1 in 4 college athletes suffer from depression. I am that one.
From a young age, I’ve always lived my life trying to please the people around me, trying to do the right thing, and trying to live that “perfect” life. I’ve always made good grades, I played 3 sports in high school, I went to church every Sunday, and I was on track to graduating college ahead of time. So it might be shocking to some people that I am that 1 athlete that suffers from depression.
You know the nervous feeling you get when you’re about to play in the big game, take the big test, or even make a big decision? What about the lump you get in your throat that makes you feel like you can’t breathe right before the tears start to fall. It’s the empty feeling or confusion that makes it so hard to deal with. It’s the sadness that overcomes you when you know you have to get out of the bed to just try to make it through a day that seems like it will never end.
It’s the feeling of loneliness when you’re sitting by yourself and your thoughts consume you. It’s even the feeling of anger that overtakes you and you don’t understand why it has to be you.
A feeling of hopelessness when you wonder why you even try because nothing good can come out of trying anymore. It’s the feeling of being afraid that you have to finally speak up and find the help that you desperately need.
The weight of embarrassment you carry when in the back of your mind you know that not everyone will understand what’s going on when you try your hardest to explain it to them.
Confusion because you don’t even know what’s wrong. It’s the feeling of the little white pills swirling around in the bottle as you decide if it’s really worth it. “What will my family do? What if my roommate finds me? How will my boyfriend feel? Will it be a cop out? Will I go straight to hell? Do I leave a note?”
All these feelings that make me that one college athlete that suffers from anxiety and depression.
I knew that something was wrong when it became a big deal to get out of the bed. This became difficult because I knew that if I got up and left the house, I would be faced with responsibilities that I didn’t think I could handle.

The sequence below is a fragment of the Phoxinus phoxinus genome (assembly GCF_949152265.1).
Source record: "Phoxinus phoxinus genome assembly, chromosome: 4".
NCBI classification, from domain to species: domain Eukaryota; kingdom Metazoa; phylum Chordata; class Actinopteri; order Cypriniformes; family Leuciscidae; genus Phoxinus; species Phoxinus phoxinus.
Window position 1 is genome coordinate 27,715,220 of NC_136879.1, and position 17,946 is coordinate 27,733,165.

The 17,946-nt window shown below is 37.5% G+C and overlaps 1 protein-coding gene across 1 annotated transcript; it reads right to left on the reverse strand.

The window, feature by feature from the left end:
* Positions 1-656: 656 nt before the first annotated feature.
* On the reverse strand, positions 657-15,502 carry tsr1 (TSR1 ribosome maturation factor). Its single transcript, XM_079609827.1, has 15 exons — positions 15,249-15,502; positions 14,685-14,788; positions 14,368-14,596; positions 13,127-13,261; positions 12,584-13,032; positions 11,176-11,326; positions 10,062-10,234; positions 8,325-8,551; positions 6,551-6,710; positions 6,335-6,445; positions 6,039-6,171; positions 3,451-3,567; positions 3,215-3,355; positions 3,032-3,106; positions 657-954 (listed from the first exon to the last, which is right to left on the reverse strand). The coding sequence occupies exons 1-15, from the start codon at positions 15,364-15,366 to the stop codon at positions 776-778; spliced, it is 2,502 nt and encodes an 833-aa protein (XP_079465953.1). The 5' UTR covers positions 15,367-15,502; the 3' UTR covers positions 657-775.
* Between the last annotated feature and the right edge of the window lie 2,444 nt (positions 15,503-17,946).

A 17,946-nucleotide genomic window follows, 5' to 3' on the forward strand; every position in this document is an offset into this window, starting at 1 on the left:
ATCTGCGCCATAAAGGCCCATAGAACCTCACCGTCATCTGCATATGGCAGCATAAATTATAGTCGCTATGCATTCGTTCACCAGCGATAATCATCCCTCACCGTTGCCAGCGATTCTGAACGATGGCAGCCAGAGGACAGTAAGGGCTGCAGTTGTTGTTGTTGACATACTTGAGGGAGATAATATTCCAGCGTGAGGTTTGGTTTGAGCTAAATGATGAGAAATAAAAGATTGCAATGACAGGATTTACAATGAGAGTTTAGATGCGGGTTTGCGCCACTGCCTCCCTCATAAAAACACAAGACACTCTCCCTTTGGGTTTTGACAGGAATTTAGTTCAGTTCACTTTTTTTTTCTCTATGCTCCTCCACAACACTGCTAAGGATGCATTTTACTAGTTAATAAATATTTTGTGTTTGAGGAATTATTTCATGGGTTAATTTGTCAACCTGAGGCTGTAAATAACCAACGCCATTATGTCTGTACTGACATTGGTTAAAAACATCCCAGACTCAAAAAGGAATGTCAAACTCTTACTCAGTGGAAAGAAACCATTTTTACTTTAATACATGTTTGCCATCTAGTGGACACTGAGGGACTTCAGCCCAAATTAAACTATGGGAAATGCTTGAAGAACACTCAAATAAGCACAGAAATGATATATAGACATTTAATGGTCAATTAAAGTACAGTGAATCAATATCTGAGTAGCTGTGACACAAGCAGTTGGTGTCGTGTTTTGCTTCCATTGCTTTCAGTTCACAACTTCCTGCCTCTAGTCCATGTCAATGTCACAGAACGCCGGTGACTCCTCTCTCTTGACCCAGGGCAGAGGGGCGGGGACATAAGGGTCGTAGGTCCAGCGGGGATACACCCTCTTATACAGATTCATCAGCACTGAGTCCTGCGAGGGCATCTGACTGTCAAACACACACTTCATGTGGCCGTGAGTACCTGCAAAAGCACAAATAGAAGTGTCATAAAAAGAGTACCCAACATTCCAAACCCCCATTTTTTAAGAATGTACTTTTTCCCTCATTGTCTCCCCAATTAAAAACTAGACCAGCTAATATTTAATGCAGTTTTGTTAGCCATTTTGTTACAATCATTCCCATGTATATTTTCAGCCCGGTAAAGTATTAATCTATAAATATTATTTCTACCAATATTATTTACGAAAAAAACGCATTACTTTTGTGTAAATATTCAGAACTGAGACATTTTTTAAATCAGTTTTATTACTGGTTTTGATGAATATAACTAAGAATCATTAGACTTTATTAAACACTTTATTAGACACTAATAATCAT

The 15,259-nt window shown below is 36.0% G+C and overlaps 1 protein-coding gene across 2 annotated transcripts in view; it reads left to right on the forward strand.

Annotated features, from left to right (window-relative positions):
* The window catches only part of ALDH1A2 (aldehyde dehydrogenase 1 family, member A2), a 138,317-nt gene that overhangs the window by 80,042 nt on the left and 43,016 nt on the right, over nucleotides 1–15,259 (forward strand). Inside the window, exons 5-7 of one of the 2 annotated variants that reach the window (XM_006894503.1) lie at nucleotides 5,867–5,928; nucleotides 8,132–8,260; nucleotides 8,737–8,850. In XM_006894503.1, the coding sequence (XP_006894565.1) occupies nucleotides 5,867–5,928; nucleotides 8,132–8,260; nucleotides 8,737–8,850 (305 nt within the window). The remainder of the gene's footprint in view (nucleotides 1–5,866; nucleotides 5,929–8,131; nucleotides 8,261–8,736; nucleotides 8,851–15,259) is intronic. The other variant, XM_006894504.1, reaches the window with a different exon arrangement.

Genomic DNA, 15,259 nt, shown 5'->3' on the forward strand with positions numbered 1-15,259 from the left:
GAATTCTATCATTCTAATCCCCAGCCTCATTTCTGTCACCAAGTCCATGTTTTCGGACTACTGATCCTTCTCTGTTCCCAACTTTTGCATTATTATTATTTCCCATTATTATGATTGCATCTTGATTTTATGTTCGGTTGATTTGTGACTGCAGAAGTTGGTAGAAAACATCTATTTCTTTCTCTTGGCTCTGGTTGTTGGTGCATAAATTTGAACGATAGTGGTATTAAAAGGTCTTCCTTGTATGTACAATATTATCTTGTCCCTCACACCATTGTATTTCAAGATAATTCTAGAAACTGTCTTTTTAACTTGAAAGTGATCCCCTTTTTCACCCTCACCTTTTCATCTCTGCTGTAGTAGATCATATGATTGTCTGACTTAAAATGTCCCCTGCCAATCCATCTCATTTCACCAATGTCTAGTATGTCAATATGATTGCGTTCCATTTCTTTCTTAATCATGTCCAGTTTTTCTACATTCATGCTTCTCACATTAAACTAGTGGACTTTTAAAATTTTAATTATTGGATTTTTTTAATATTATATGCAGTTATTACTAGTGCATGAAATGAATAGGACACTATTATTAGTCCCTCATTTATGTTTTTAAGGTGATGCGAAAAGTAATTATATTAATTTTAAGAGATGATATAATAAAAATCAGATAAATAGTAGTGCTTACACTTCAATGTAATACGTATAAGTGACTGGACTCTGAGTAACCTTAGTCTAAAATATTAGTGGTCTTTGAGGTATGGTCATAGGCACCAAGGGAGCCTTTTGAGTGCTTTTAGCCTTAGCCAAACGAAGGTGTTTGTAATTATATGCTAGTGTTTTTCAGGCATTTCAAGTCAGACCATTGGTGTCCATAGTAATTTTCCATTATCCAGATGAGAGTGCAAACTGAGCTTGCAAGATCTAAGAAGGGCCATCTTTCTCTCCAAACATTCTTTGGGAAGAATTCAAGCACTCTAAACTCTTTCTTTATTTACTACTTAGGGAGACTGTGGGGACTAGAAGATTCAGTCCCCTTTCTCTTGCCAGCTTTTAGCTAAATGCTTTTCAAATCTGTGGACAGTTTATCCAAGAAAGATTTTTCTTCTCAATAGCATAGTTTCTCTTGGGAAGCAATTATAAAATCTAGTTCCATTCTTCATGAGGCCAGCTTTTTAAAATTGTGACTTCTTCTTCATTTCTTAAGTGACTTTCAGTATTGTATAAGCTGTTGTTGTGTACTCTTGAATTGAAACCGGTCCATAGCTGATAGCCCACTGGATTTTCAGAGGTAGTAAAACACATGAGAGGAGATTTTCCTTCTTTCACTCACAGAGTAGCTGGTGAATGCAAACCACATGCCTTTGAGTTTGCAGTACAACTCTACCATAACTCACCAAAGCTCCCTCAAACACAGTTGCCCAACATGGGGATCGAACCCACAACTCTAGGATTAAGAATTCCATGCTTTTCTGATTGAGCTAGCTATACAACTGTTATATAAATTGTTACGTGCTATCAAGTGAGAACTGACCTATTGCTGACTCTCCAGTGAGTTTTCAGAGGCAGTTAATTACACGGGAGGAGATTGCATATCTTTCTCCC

When I would finally muster up the courage to leave, the house I would get a nervous and sad feeling that would overtake me, but I had no idea why I was feeling that way. I would be around so many people, but feel so alone.
I would cry, but nothing was wrong. I had a constant nervous feeling, about what, I had no idea. It was hard to smile and even harder to laugh and I knew that something was really wrong. My days were full of classes, workouts, tutors, and homework; but the depression and anxiety always found a way to work itself into my day.
“Humble yourselves, therefore, under God’s mighty hand, that he may lift you up in due time. Cast all your anxiety on him because he cares for you.” 1 Peter 5:6-7
I tried to hide these terrible and confusing feelings from everyone that I could, but what was going on inside of me began to show up on the outside. I wasn’t myself anymore. I couldn’t eat. I struggled to sleep. My grades were slipping. I was missing class and suicidal thoughts started to fill my head.
I couldn’t figure out what I did to deserve what I was going through. I had gotten to the point to where I was just tired of being tired. I was praying and it seemed like God wasn’t even listening.
I tried to remind myself that everything was going to be okay and that I was going to come out of this difficult situation that I was in a bigger and better person than I was, but I didn’t really believe the things that I was telling myself. When I began to have suicidal thoughts I knew that someone needed to know that I was going through so I began to throw hints about what was going on to my boyfriend.
I was praying that he would have the answer to what would make me feel better through this tough time. He finally convinced me to open up to my parents about the things that I was really going through.
I wasn’t sure how I could explain to my parents that I was going through so much without them knowing that anything was going on. I didn’t want them to feel like they weren’t doing an amazing job as parents because they were doing everything and more to make sure that I was well taken care of even while I was in school.
I knew that I wouldn’t be able to have this conversation face to face with my parents so I decided that I would send a text message to my mom to give her an idea of what was really going on behind all the I’m doing great text messages that I was sending every day.
“The Lord himself goes before you and will be with you; he will never leave you nor forsake you. Do not be afraid; do not be discouraged.” Deuteronomy 31:8
I decided that I needed the help of a professional and soon after, I began seeing a physiologist who has been such a major part of my recovery.
I decided that I would take a break from basketball to focus on my personal and mental health and just getting better as a whole. I spent time at home surrounded by amazing people like my family, my boyfriend, and my best friend, Makayla.